This year’s school theme for National Science Week is Food: Different by Design. To celebrate, here is our Cosmos Big Food Quiz! How many can you get right? 1. Which of these is not a nut: Coconut, peanut or cashew? Trick question – none of them are nuts. Nuts are tree fruit that have a … Continue reading The Cosmos Big Food Quiz
Humans rely on nature’s rich bounty for a vast array of services, from pollination, water, food, soil and air quality to materials, inspiration, medicine and wellbeing. But we reap what we sow. These gifts for humanity – known as ecosystem services – are waning, according to an exhaustive review and synthesis of thousands of peer … Continue reading Shining a light on ecosystem services
Long-finned pilot whales (Globicephala melas) off southern Australia mimic the calls of killer whales – their natural predator and food rival – as a possible ploy to outsmart them, a new study shows. Researchers from Curtin University also found evidence of duetting – coordinated and patterned singing related to social bonding and coordination of behaviour – … Continue reading NatureWrap: These guys mess with killer whales
Over tens of millions of years, fungus-farming ants have learned how to cultivate their crops to ensure a stable food supply, seemingly navigating challenges that human farmers still grapple with. “Ants have managed to retain a farming lifestyle across 60 million years of climate change and leafcutter ants appear able to grow a single cultivar … Continue reading How leaf cutter ants domesticated crops
US researchers have calculated that accessing untapped freshwater around the world would allow farmers to feed 620 to 840 million more people without depleting water resources or expanding agriculture into natural ecosystems. Agriculture uses 90% of the world’s water and is thus by far the biggest driver of water scarcity, a serious problem as the … Continue reading Smarter irrigation could feed millions more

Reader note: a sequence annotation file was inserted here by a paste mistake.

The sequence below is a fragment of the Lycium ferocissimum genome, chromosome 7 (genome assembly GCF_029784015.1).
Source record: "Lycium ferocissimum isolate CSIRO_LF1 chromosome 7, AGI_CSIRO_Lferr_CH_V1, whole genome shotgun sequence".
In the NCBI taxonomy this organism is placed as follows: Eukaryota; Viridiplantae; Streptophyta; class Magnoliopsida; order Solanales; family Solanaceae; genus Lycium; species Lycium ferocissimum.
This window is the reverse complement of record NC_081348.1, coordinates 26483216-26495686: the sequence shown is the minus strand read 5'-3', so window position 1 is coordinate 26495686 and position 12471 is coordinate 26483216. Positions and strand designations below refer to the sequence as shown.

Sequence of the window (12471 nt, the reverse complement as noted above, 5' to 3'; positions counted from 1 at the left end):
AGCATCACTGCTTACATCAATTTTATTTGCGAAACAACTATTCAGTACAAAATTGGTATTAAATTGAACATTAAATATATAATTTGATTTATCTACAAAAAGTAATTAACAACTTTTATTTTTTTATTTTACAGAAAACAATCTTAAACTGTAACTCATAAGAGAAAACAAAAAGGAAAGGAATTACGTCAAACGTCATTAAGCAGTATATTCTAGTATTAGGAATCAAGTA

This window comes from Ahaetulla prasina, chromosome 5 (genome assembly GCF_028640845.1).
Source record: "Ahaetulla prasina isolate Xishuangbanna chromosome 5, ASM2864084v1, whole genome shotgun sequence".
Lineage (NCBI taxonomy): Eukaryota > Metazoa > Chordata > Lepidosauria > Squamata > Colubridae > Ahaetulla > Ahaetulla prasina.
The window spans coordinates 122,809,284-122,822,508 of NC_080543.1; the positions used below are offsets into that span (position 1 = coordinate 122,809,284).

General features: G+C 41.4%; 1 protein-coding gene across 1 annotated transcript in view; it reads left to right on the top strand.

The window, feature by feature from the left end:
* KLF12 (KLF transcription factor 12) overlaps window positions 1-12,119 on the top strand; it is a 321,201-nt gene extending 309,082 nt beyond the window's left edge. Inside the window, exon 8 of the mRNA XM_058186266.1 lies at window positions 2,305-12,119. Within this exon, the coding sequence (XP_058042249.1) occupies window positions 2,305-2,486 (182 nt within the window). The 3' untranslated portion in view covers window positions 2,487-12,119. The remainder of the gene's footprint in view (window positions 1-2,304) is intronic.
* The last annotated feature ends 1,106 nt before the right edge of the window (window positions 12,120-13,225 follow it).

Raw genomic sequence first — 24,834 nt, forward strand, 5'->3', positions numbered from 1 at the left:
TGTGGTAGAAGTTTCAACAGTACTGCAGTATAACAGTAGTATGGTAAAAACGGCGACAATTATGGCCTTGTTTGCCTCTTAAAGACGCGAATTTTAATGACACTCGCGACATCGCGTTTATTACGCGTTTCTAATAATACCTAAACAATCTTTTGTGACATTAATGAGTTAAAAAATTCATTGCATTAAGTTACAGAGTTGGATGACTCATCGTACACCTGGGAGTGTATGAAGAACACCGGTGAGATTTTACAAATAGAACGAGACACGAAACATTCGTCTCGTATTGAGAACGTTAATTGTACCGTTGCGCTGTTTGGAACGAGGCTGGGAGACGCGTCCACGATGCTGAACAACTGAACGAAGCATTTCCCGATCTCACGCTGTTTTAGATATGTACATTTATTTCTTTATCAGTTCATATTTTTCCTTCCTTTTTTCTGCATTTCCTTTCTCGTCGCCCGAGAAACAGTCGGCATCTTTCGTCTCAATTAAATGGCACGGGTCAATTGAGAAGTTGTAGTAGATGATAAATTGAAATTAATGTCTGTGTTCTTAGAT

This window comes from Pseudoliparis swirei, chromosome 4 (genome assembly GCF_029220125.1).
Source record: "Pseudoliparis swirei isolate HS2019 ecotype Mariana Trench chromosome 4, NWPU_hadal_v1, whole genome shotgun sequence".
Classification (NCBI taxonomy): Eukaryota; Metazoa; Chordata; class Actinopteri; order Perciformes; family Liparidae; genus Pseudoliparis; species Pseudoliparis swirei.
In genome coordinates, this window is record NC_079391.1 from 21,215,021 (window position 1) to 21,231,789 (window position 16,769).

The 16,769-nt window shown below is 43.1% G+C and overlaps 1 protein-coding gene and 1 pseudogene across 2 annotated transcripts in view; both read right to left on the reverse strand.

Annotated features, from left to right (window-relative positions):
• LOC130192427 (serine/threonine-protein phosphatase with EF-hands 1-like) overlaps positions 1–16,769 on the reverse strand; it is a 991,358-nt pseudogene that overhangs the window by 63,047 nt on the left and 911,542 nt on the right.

Southwest Amazonia has been confirmed as one of the earliest centres of plant domestication in the world. From their arrival 10,000 years ago, human inhabitants in what is now Llanos de Moxos in northern Bolivia created thousands of artificial forest islands as they tamed wild plants to produce food, a new study shows. They began … Continue reading Amazonia domesticated plants early
Researchers model the impact of sticking to the tried and true.
The right odours can repel insects. Amelia Nichele reports.
Augmentative biocontrol involves some complexities, study suggests. Amelia Nichele reports.
Study finds too little diversity and too great a dependence on pollinators. Natalie Parletta reports.
Mathematical research suggests that when it comes to growing crops, more is more. Natalie Parletta reports.
Multinational research reveals pathways to boosting the world’s second largest legume crop. Biplab Das reports.